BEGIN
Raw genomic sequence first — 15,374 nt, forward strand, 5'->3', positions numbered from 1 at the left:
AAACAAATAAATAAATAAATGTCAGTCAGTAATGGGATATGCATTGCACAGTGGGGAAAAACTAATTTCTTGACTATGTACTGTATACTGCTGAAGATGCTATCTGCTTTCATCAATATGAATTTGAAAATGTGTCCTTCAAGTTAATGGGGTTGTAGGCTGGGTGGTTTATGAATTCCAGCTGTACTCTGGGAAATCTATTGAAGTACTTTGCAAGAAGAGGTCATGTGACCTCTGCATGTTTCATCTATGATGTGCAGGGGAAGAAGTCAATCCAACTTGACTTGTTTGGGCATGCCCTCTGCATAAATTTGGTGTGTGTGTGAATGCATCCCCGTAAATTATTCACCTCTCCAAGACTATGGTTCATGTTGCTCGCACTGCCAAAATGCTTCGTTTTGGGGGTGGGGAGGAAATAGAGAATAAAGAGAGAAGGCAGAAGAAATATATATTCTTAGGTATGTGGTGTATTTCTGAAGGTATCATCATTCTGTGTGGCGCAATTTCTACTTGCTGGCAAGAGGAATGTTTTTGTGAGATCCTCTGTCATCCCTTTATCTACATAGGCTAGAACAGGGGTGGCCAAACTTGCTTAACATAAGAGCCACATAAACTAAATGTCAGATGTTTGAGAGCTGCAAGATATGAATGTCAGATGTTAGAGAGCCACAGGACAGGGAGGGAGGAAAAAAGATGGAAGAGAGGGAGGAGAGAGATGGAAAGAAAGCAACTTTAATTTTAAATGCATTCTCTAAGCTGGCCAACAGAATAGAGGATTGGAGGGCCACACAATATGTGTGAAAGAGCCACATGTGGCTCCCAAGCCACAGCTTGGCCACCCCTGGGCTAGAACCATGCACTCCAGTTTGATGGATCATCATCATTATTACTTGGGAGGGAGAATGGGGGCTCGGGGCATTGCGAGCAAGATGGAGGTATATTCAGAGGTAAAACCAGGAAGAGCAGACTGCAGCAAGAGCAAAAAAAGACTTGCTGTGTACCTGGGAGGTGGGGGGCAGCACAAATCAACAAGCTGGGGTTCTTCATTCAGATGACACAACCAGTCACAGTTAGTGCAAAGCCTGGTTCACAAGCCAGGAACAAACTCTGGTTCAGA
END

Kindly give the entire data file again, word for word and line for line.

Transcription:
Raw genomic sequence first — 15,374 nt, forward strand, 5'->3', positions numbered from 1 at the left:
AAACAAATAAATAAATAAATGTCAGTCAGTAATGGGATATGCATTGCACAGTGGGGAAAAACTAATTTCTTGACTATGTACTGTATACTGCTGAAGATGCTATCTGCTTTCATCAATATGAATTTGAAAATGTGTCCTTCAAGTTAATGGGGTTGTAGGCTGGGTGGTTTATGAATTCCAGCTGTACTCTGGGAAATCTATTGAAGTACTTTGCAAGAAGAGGTCATGTGACCTCTGCATGTTTCATCTATGATGTGCAGGGGAAGAAGTCAATCCAACTTGACTTGTTTGGGCATGCCCTCTGCATAAATTTGGTGTGTGTGTGAATGCATCCCCGTAAATTATTCACCTCTCCAAGACTATGGTTCATGTTGCTCGCACTGCCAAAATGCTTCGTTTTGGGGGTGGGGAGGAAATAGAGAATAAAGAGAGAAGGCAGAAGAAATATATATTCTTAGGTATGTGGTGTATTTCTGAAGGTATCATCATTCTGTGTGGCGCAATTTCTACTTGCTGGCAAGAGGAATGTTTTTGTGAGATCCTCTGTCATCCCTTTATCTACATAGGCTAGAACAGGGGTGGCCAAACTTGCTTAACATAAGAGCCACATAAACTAAATGTCAGATGTTTGAGAGCTGCAAGATATGAATGTCAGATGTTAGAGAGCCACAGGACAGGGAGGGAGGAAAAAAGATGGAAGAGAGGGAGGAGAGAGATGGAAAGAAAGCAACTTTAATTTTAAATGCATTCTCTAAGCTGGCCAACAGAATAGAGGATTGGAGGGCCACACAATATGTGTGAAAGAGCCACATGTGGCTCCCAAGCCACAGCTTGGCCACCCCTGGGCTAGAACCATGCACTCCAGTTTGATGGATCATCATCATTATTACTTGGGAGGGAGAATGGGGGCTCGGGGCATTGCGAGCAAGATGGAGGTATATTCAGAGGTAAAACCAGGAAGAGCAGACTGCAGCAAGAGCAAAAAAAGACTTGCTGTGTACCTGGGAGGTGGGGGGCAGCACAAATCAACAAGCTGGGGTTCTTCATTCAGATGACACAACCAGTCACAGTTAGTGCAAAGCCTGGTTCACAAGCCAGGAACAAACTCTGGTTCAGA